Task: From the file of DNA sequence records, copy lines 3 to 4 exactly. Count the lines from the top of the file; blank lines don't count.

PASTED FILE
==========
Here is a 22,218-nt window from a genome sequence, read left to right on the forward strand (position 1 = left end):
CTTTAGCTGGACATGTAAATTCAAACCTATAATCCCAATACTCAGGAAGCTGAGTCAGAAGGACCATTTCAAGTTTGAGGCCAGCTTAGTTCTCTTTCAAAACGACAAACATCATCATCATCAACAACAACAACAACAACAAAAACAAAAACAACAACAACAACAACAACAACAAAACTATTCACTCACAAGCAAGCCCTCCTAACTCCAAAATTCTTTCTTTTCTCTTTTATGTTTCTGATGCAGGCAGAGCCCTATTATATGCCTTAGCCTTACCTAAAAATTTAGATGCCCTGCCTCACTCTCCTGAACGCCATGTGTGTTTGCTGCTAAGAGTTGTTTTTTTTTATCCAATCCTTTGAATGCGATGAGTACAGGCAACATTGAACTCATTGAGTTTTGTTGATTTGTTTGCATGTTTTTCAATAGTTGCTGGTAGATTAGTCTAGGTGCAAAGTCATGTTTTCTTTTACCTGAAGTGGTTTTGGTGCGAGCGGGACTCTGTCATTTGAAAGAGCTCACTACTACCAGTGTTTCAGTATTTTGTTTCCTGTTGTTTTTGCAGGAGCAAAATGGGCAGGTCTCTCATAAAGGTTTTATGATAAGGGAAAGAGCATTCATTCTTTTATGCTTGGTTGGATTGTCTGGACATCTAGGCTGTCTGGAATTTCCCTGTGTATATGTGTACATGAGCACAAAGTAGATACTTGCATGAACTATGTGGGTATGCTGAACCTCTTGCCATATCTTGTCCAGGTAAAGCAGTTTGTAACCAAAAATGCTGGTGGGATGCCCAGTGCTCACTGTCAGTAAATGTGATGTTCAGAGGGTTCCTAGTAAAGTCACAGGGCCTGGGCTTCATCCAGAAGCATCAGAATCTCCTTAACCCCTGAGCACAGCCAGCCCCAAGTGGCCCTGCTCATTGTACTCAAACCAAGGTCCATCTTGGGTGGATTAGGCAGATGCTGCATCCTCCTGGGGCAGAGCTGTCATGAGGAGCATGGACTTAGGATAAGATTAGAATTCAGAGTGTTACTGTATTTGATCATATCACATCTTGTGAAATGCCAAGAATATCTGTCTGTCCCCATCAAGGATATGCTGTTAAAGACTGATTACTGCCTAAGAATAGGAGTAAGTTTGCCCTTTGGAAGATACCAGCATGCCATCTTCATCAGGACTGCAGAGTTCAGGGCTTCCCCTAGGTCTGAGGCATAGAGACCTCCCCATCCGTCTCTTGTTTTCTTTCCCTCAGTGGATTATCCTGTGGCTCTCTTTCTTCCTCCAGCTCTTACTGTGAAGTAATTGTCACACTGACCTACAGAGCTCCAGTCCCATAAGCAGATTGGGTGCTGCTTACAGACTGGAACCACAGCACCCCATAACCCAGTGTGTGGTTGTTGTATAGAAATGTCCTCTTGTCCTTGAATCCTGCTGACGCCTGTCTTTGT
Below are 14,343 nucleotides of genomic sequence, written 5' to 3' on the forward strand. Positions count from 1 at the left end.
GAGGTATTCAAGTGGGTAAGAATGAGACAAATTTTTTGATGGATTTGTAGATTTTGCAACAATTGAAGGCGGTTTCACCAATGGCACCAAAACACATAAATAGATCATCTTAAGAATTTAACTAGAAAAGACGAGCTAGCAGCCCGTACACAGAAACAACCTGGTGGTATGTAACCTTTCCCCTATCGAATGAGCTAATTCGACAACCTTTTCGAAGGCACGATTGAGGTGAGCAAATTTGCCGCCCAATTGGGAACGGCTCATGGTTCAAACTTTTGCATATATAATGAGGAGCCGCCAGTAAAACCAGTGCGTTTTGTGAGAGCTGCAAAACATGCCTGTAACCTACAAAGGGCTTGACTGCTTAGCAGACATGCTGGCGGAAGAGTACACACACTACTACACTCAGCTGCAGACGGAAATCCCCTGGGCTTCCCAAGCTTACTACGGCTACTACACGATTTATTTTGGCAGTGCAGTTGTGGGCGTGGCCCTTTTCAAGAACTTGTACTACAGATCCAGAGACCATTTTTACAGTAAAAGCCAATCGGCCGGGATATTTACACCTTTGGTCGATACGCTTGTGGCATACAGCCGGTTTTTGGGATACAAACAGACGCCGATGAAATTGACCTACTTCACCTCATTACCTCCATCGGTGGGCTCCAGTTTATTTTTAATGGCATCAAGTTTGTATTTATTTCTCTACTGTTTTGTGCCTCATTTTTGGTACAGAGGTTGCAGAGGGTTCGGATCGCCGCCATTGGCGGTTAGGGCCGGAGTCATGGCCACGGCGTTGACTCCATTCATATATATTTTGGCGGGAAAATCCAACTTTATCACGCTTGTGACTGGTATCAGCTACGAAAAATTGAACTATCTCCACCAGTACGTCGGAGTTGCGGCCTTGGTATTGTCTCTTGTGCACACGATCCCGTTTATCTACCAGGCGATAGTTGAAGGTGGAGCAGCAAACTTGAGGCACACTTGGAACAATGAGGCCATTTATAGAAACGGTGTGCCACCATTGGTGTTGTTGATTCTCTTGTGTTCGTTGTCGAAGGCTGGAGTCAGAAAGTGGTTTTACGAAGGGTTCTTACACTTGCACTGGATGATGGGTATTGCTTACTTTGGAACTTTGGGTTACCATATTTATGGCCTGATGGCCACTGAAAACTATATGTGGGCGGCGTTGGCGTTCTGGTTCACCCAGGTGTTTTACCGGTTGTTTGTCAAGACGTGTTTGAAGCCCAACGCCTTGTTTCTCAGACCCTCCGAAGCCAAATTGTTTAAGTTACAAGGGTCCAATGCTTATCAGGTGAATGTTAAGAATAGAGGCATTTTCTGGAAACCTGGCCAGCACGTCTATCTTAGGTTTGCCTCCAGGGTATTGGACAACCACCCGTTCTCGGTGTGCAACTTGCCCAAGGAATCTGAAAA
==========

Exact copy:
Below are 14,343 nucleotides of genomic sequence, written 5' to 3' on the forward strand. Positions count from 1 at the left end.
GAGGTATTCAAGTGGGTAAGAATGAGACAAATTTTTTGATGGATTTGTAGATTTTGCAACAATTGAAGGCGGTTTCACCAATGGCACCAAAACACATAAATAGATCATCTTAAGAATTTAACTAGAAAAGACGAGCTAGCAGCCCGTACACAGAAACAACCTGGTGGTATGTAACCTTTCCCCTATCGAATGAGCTAATTCGACAACCTTTTCGAAGGCACGATTGAGGTGAGCAAATTTGCCGCCCAATTGGGAACGGCTCATGGTTCAAACTTTTGCATATATAATGAGGAGCCGCCAGTAAAACCAGTGCGTTTTGTGAGAGCTGCAAAACATGCCTGTAACCTACAAAGGGCTTGACTGCTTAGCAGACATGCTGGCGGAAGAGTACACACACTACTACACTCAGCTGCAGACGGAAATCCCCTGGGCTTCCCAAGCTTACTACGGCTACTACACGATTTATTTTGGCAGTGCAGTTGTGGGCGTGGCCCTTTTCAAGAACTTGTACTACAGATCCAGAGACCATTTTTACAGTAAAAGCCAATCGGCCGGGATATTTACACCTTTGGTCGATACGCTTGTGGCATACAGCCGGTTTTTGGGATACAAACAGACGCCGATGAAATTGACCTACTTCACCTCATTACCTCCATCGGTGGGCTCCAGTTTATTTTTAATGGCATCAAGTTTGTATTTATTTCTCTACTGTTTTGTGCCTCATTTTTGGTACAGAGGTTGCAGAGGGTTCGGATCGCCGCCATTGGCGGTTAGGGCCGGAGTCATGGCCACGGCGTTGACTCCATTCATATATATTTTGGCGGGAAAATCCAACTTTATCACGCTTGTGACTGGTATCAGCTACGAAAAATTGAACTATCTCCACCAGTACGTCGGAGTTGCGGCCTTGGTATTGTCTCTTGTGCACACGATCCCGTTTATCTACCAGGCGATAGTTGAAGGTGGAGCAGCAAACTTGAGGCACACTTGGAACAATGAGGCCATTTATAGAAACGGTGTGCCACCATTGGTGTTGTTGATTCTCTTGTGTTCGTTGTCGAAGGCTGGAGTCAGAAAGTGGTTTTACGAAGGGTTCTTACACTTGCACTGGATGATGGGTATTGCTTACTTTGGAACTTTGGGTTACCATATTTATGGCCTGATGGCCACTGAAAACTATATGTGGGCGGCGTTGGCGTTCTGGTTCACCCAGGTGTTTTACCGGTTGTTTGTCAAGACGTGTTTGAAGCCCAACGCCTTGTTTCTCAGACCCTCCGAAGCCAAATTGTTTAAGTTACAAGGGTCCAATGCTTATCAGGTGAATGTTAAGAATAGAGGCATTTTCTGGAAACCTGGCCAGCACGTCTATCTTAGGTTTGCCTCCAGGGTATTGGACAACCACCCGTTCTCGGTGTGCAACTTGCCCAAGGAATCTGAAAA